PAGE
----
|Publication number||US5275281 A|
|Application number||US 07/914,312|
|Publication date||Jan 4, 1994|
|Filing date||Jul 17, 1992|
|Priority date||Jul 17, 1992|
|Also published as||CA2102275A1, CA2102275C|
|Publication number||07914312, 914312, US 5275281 A, US 5275281A, US-A-5275281, US5275281 A, US5275281A|
|Inventors||Keith R. Ebeling|
|Original Assignee||Ebeling Keith R|
|Export Citation||BiBTeX, EndNote, RefMan|
|Patent Citations (9), Non-Patent Citations (2), Referenced by (7), Classifications (8), Legal Events (4)|
|External Links: USPTO, USPTO Assignment, Espacenet|
This invention relates to a new and useful micrometer organizing and protecting device.
Various occupations use micrometers for taking precision measurements. Micrometers that are mostly used for this purpose comprise outside type micrometers which have a C-shaped frame with a hardened anvil at one end and a thimble at the other end capable of adjustment to accurately read the position of a spindle operating across the open portion of the C-shaped frame with relation to the anvil. A ratchet knob projects from the thimble end and, similar to the spindle, moves longitudinally with turning movements of the thimble.
Although micrometers can be purchased in sizes that are very small to very large, the average set purchased by machine shops, mechanics, inspectors, technicians, etc. comprise a set of six, namely, 0-25.4 mm (0-1"), 25.4-50.8 mm (1-2") 50.8-76.2 mm (2-3"), 76.2-101.6 mm (3-4"), 101.6-127.0 mm (4-5"), and 127.0-152.4 mm (5-6"). Persons using these instruments usually keep them haphazardly in tool boxes that are sold in the trade in a common size, namely, tool boxes with shallow pull-out drawers having width and length dimensions of approximately 188.912 mm (7 7/16") and 627.064 mm (24 11/16"), respectively. In this type of storage of the micrometers, as well as storage of a spanner wrench used for adjustment and precision calibrating standards that are required for each micrometer, all are subjected to unnecessary and undesirable contact which leads to damage and unnecessary wear. In addition, any common readings that the workmen may repeatedly use must be re-checked each time the micrometers are removed since undesired adjustment of the thimble portion is likely to occur due to physical engagement of the micrometers with each other or with other tools. In addition, with the micrometers stored in a haphazard manner, not only is it time consuming to grasp them properly and safely but it is also time consuming to pick out the size desired.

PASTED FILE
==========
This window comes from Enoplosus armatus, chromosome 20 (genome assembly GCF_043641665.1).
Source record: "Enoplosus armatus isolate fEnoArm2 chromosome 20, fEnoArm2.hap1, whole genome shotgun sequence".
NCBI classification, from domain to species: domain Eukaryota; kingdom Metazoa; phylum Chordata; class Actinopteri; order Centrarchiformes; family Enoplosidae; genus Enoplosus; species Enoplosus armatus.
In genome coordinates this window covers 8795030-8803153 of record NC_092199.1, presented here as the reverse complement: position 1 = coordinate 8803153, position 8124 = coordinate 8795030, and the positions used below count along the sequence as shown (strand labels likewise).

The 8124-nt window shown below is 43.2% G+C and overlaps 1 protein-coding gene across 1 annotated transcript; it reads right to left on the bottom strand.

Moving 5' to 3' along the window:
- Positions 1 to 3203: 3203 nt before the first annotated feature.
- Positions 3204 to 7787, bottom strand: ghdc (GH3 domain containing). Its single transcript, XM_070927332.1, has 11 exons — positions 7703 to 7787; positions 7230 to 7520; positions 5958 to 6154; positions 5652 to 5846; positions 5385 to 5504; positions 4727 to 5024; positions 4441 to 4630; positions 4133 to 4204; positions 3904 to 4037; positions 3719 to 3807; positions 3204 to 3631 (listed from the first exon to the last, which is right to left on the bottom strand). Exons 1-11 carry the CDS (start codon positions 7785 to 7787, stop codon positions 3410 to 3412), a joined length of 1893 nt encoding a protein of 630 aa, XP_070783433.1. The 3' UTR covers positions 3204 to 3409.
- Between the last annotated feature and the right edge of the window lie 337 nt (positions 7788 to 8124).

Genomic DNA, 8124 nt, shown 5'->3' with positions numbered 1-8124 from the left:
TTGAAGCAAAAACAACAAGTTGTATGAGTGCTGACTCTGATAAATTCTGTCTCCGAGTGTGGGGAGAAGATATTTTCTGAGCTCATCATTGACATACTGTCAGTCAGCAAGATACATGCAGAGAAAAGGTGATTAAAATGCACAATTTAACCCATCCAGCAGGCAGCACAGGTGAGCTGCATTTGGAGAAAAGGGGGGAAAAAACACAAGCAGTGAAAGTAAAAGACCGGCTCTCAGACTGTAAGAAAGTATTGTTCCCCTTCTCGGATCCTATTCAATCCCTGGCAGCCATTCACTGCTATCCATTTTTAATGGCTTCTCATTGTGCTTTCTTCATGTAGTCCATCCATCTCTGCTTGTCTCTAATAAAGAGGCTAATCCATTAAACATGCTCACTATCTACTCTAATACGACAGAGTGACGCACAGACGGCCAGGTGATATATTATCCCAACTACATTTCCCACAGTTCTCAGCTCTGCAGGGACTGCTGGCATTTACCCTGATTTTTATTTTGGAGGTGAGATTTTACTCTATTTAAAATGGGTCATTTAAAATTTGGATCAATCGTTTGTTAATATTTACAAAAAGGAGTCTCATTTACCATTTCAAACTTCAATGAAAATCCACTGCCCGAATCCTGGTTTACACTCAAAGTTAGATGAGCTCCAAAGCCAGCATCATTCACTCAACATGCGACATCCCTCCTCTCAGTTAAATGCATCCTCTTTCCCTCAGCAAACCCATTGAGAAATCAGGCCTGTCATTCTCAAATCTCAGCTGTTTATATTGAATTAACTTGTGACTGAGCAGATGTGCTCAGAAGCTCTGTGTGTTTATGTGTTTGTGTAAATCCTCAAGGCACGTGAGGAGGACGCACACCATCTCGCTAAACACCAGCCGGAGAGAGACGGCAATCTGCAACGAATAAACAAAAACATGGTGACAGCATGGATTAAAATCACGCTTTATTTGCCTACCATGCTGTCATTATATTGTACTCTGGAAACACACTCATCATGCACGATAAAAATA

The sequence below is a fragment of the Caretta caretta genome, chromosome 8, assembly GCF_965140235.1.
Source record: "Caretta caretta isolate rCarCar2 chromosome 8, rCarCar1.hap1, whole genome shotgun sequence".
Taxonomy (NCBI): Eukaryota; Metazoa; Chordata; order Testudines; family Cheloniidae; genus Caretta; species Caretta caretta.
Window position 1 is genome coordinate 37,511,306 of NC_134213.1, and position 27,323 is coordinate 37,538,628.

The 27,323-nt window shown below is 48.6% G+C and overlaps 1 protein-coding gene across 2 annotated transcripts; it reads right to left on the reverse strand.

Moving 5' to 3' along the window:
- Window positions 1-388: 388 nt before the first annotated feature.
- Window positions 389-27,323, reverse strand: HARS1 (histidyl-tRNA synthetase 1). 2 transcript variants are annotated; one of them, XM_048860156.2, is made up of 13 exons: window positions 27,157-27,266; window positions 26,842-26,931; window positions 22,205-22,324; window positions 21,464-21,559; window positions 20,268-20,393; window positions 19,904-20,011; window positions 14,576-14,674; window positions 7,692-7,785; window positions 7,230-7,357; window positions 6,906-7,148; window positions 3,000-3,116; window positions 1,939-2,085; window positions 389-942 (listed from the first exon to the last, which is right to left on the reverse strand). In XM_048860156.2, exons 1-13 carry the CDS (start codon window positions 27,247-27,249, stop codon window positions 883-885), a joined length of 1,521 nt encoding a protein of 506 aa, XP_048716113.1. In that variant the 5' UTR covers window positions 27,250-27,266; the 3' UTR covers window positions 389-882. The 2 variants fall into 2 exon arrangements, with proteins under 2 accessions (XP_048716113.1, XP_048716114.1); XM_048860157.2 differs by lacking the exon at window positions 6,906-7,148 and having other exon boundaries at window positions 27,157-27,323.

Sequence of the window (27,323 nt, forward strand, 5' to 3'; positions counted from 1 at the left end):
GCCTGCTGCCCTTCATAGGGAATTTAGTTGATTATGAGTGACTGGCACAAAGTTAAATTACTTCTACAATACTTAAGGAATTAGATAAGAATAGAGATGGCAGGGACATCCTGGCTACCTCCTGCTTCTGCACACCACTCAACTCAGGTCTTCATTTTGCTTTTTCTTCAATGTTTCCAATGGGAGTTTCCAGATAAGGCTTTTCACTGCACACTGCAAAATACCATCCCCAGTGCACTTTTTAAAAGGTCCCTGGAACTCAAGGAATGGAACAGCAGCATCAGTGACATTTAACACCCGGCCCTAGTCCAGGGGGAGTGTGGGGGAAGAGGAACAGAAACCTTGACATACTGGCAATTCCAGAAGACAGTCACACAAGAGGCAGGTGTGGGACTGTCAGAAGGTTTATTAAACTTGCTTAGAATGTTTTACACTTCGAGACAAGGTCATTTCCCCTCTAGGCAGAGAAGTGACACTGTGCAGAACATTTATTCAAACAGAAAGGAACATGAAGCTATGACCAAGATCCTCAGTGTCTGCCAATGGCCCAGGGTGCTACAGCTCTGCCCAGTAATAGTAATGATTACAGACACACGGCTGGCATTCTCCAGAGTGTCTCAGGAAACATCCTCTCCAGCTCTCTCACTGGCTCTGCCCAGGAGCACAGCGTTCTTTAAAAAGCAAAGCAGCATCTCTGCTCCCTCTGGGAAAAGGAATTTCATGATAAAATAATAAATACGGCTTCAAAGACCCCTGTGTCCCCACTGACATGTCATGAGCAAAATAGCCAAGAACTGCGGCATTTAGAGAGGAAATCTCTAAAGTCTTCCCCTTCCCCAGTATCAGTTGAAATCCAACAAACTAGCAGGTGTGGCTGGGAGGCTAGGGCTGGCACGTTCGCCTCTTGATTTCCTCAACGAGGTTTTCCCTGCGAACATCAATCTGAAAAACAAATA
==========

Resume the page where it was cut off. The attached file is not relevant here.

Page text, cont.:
Accordingly it is an object of the invention to provide a micrometer organizing and protecting device for removable support in conventionally sized tool boxes and capable of supporting and logically arranging six commonly used micrometers for damage-free spacing and ready viewing of the micrometer size and setting thereon, as well as for ready access to provide organized insertion and removal of the micrometers. The device also supports calibrating standards and adjusting wrench means for the micrometers.
In carrying out the objectives of the invention, the device of the invention comprises a plate-like member or tray having a top surface with recesses therein of predetermined size arranged to receive and support micrometers in face up, spaced, untouching relation. The recesses are selectively sized and arranged to support six micrometers in continuous and ascending size of 0-25.4 mm (0-1") to 127.0-152.4 mm (5-6") from one end of the device to the other. Finger wells that are deeper than the micrometer holding recesses are associated with the latter to allow easy removal and insertion of the micrometers. Additional recesses and finger receiving wells are also provided for the calibrating standards and one or more adjusting wrenches. The device is especially dimensioned to removably fit in the shallow drawers of commonly sized tool boxes and is provided with rounded bottom edges and also finger grip recesses on the rear side for easy insertion into and removal from the closely fitting drawer. Also, the device is rigid in construction whereby to be free standing and of sufficient strength when carried or supported only by its ends, as when removed from the drawer.
The invention will be better understood and additional objects and advantages will become apparent from the following description taken in connection with the accompanying drawings.
FIG. 1 is a perspective view of the device of the instant invention.
FIG. 2 is a plan view of the device.
FIG. 3 is a view similar to FIG. 2 but showing micrometers, standards for the micrometers, and an adjusting wrench supported in the device.
FIG. 4 is an enlarged cross sectional view taken on the line 4--4 of FIG. 3, the micrometers and associated instruments as seen in this view being shown in broken lines.